Mama Lion Wins the Race by Jon J. Muth (9780545852821, Amazon)
It is race day for Mama Lion and Tigey. Tigey works on their car while Mama Lion reminds him that winning isn’t everything. In fact, she may have spotted just the right prize for Tigey and it isn’t the big trophy. When the race starts, Mama Lion and Tigey are immediately in the lead. Unfortunately though, when swerving to avoid an obstacle, their wheel comes off. Nicely, one of their competitors, the Flying Pandinis stops and helps them repair their car. They are soon passed though by Bun Bun who is scattering seeds as she rides her motorcycle and the Knitted Monkeys who are always a little naughty. As they race toward the finish line, Mama Lion and Tigey have a decision to make. Should they win the race?
Muth is the author of the acclaimed Zen Shorts series of books. It’s a joy to see him use those same ideas and concepts in a picture book about racing that is also about so much more. Muth has embedded Buddhist thought and ideals in this picture book in a way that is natural and never didactic. This is a picture book with a message that is so deeply ingrained in story itself that the message flows and never feels forced. The characters of Mama Lion and Tigey along with the other toy animals are dynamic and complex. This is a rich picture book that turns the concept of winning entirely on its head.
Muth’s illustrations have a zingy energy to them that matches the subject matter beautifully. They are filled with animals that are clearly toys. The Knitted Monkey team is exactly that. The Flying Pandinis are small round stuffed pandas. Mama Lion and Tigey are clearly beloved stuffed animals with whiskers, buttons and of course racing goggles.
A truly special picture book, this one is for those kids who love racing and those who love toys and those who love a great read. Appropriate for ages 3-5.
Reviewed from library copy.
Harry Miller’s Run by David Almond, illustrated by Salvatore Rubbino (9780763689759)
Developed from the short story that appeared in Half a Creature from the Sea, this children’s fiction version is illustrated in full color. Liam wants to be out with his friends practicing for the upcoming Junior Great North Run, but his mother wants him to come to help Harry clear out his home. As they visit with Harry, he shares the story of his own run as a boy when he and some friends ran from their town all the way to the sea. It’s a story of friendship, shared experience, a hot sunny day, and the wonder of ice cream at the end.
I enjoyed this short story immensely in the original short story collection and was very pleased to discover it again in this illustrated format. The story is immensely fun, beginning with the mistake of how far the boys were actually going to run and then their determination to finish anyway. Framed by the story of Harry as an old man telling the tale and Liam listening, the story within a story shines with the brightness of a summer day against the more somber tones of aging.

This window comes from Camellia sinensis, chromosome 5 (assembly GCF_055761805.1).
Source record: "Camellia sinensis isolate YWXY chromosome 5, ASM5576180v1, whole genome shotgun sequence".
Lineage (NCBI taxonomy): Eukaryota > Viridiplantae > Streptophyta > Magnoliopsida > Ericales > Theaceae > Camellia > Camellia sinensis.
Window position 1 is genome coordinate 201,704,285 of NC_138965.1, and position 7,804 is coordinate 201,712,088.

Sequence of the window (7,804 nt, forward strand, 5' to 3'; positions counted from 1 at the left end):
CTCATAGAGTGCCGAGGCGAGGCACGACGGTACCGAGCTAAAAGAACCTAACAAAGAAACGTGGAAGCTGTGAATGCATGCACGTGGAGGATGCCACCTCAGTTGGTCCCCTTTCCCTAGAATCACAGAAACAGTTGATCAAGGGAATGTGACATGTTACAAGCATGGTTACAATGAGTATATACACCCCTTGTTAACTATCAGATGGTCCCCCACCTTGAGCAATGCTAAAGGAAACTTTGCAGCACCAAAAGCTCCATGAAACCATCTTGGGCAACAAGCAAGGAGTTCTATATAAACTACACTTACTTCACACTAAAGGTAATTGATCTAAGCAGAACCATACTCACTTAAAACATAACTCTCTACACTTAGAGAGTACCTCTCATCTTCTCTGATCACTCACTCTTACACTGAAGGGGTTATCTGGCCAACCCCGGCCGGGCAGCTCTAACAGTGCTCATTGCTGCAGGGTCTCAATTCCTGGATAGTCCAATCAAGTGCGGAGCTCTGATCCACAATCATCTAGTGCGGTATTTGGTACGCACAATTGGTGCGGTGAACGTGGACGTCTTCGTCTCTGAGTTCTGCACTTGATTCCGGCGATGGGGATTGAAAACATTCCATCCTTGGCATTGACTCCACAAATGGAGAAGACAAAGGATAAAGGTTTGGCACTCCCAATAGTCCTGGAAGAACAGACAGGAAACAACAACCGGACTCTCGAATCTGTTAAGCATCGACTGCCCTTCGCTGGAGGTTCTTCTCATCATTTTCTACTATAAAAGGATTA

Rubbino’s illustrations make this version of the story accessible for younger audiences who will appreciate the text being broken up by bright-colored images. The illustrations reflect the story with the modern illustrations done in blacks and grays with a pop of blue provided by Harry’s cap. The illustrations for Harry’s memories suddenly turn into full color with Harry still in the same blue cap.
A lovely new version that makes this story available to more people, this is a winner. Appropriate for ages 7-9.
Reviewed from library copy.
Monster Trucks by Anika Denise, illustrated by Nate Wragg (InfoSoup)
A revved up mix of trucks and monsters, this picture book will delight fans of either topic. Monster trucks are ready to race as their engines moan and rumble. There is Frankentruck, jumped alive by his electric cables. Werewolf Truck stops to howl at the moon. Zombie Truck is glowing and green. Ghost Truck appears suddenly out of the shadows. Vampire Truck is on the hunt for everyone’s fuel. As the race begins though, there is an unlikely entry, Little Blue Bus all cute enters the race. Soon the monster trucks are after her and she’s in a race for her life!
Denise writes in engaging rhyme that speeds the book alone, accelerating the pace along with the racing trucks. The addition of the little blue bus is wonderfully refreshing, playing on the horror movie motif and also adding a character that children can relate to. The rhythm of the book is also great fun to read aloud and this one will charm anyone listening with its dynamic subject matter.
Wragg’s illustrations are fabulous. He thoroughly embraces the idea of “monster” trucks and transforms them into real monsters while still making sure they are trucks as well. The headlight eyes are expressive and often evil, the bumper and hood leers are cleverly done, and the lightness of the little bus plays up the twist at the end.
A strong entry in the Halloween book race, this picture book will be adored by truck fans and those looking for a little monster thrill. Appropriate for ages 3-5.
Reviewed from copy received from HarperCollins.
Titans by Victoria Scott
Astrid’s family has been destroyed by the Titans, mechanical horses raced at a track near her Detroit neighborhood. Her father lost everything betting on the horses and now they may lose their home. Yet Astrid also finds herself drawn to the Titans and spending time figuring out the math to create the best approaches to turns. So when Astrid meets a strange old man who has a Titan of his own, the first generation ever made, Astrid knows that she just has to try to ride it. It is up to Astrid now to secure the future for her family if she can only prove that a poor girl and an old horse can win.